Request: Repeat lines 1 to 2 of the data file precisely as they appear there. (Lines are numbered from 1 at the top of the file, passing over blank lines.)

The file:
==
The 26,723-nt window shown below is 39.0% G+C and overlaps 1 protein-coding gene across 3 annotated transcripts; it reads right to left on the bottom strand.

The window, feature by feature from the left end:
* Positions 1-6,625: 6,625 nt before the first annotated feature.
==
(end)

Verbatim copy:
The 26,723-nt window shown below is 39.0% G+C and overlaps 1 protein-coding gene across 3 annotated transcripts; it reads right to left on the bottom strand.

The window, feature by feature from the left end: